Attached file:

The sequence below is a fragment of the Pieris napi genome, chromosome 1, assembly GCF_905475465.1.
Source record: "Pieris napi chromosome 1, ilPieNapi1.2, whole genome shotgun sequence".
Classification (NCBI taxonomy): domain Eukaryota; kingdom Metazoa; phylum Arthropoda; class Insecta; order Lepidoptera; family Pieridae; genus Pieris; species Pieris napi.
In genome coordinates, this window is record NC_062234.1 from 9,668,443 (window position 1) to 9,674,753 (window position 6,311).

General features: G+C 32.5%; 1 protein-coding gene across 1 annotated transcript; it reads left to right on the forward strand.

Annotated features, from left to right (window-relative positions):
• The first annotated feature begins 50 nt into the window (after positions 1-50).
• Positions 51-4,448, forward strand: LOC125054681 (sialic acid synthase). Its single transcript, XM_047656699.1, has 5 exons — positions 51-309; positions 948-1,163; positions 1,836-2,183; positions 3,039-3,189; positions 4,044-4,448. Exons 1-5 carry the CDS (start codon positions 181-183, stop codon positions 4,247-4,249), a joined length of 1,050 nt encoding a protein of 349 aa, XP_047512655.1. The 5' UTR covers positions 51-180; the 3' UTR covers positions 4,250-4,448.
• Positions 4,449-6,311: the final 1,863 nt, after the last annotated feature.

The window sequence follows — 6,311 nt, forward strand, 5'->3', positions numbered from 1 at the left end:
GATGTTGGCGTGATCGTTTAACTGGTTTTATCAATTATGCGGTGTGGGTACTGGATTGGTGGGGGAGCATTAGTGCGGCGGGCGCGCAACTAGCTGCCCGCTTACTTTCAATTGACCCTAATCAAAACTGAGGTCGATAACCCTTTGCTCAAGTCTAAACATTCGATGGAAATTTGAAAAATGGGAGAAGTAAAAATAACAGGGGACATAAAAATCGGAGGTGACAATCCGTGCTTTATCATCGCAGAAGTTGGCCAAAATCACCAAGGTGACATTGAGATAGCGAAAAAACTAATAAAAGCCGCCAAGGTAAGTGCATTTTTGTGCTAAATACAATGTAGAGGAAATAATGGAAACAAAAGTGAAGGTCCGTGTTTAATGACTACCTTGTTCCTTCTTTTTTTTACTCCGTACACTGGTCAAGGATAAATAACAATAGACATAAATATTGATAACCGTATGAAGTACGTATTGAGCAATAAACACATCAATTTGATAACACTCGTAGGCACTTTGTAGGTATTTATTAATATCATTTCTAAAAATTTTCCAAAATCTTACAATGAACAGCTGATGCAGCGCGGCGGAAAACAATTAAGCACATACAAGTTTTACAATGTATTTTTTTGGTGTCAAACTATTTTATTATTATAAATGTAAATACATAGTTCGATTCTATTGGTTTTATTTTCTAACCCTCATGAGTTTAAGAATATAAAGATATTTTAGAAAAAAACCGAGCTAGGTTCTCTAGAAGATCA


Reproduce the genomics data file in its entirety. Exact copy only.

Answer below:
The sequence below is a fragment of the Pieris napi genome, chromosome 1, assembly GCF_905475465.1.
Source record: "Pieris napi chromosome 1, ilPieNapi1.2, whole genome shotgun sequence".
Classification (NCBI taxonomy): domain Eukaryota; kingdom Metazoa; phylum Arthropoda; class Insecta; order Lepidoptera; family Pieridae; genus Pieris; species Pieris napi.
In genome coordinates, this window is record NC_062234.1 from 9,668,443 (window position 1) to 9,674,753 (window position 6,311).

General features: G+C 32.5%; 1 protein-coding gene across 1 annotated transcript; it reads left to right on the forward strand.

Annotated features, from left to right (window-relative positions):
• The first annotated feature begins 50 nt into the window (after positions 1-50).
• Positions 51-4,448, forward strand: LOC125054681 (sialic acid synthase). Its single transcript, XM_047656699.1, has 5 exons — positions 51-309; positions 948-1,163; positions 1,836-2,183; positions 3,039-3,189; positions 4,044-4,448. Exons 1-5 carry the CDS (start codon positions 181-183, stop codon positions 4,247-4,249), a joined length of 1,050 nt encoding a protein of 349 aa, XP_047512655.1. The 5' UTR covers positions 51-180; the 3' UTR covers positions 4,250-4,448.
• Positions 4,449-6,311: the final 1,863 nt, after the last annotated feature.

The window sequence follows — 6,311 nt, forward strand, 5'->3', positions numbered from 1 at the left end:
GATGTTGGCGTGATCGTTTAACTGGTTTTATCAATTATGCGGTGTGGGTACTGGATTGGTGGGGGAGCATTAGTGCGGCGGGCGCGCAACTAGCTGCCCGCTTACTTTCAATTGACCCTAATCAAAACTGAGGTCGATAACCCTTTGCTCAAGTCTAAACATTCGATGGAAATTTGAAAAATGGGAGAAGTAAAAATAACAGGGGACATAAAAATCGGAGGTGACAATCCGTGCTTTATCATCGCAGAAGTTGGCCAAAATCACCAAGGTGACATTGAGATAGCGAAAAAACTAATAAAAGCCGCCAAGGTAAGTGCATTTTTGTGCTAAATACAATGTAGAGGAAATAATGGAAACAAAAGTGAAGGTCCGTGTTTAATGACTACCTTGTTCCTTCTTTTTTTTACTCCGTACACTGGTCAAGGATAAATAACAATAGACATAAATATTGATAACCGTATGAAGTACGTATTGAGCAATAAACACATCAATTTGATAACACTCGTAGGCACTTTGTAGGTATTTATTAATATCATTTCTAAAAATTTTCCAAAATCTTACAATGAACAGCTGATGCAGCGCGGCGGAAAACAATTAAGCACATACAAGTTTTACAATGTATTTTTTTGGTGTCAAACTATTTTATTATTATAAATGTAAATACATAGTTCGATTCTATTGGTTTTATTTTCTAACCCTCATGAGTTTAAGAATATAAAGATATTTTAGAAAAAAACCGAGCTAGGTTCTCTAGAAGATCA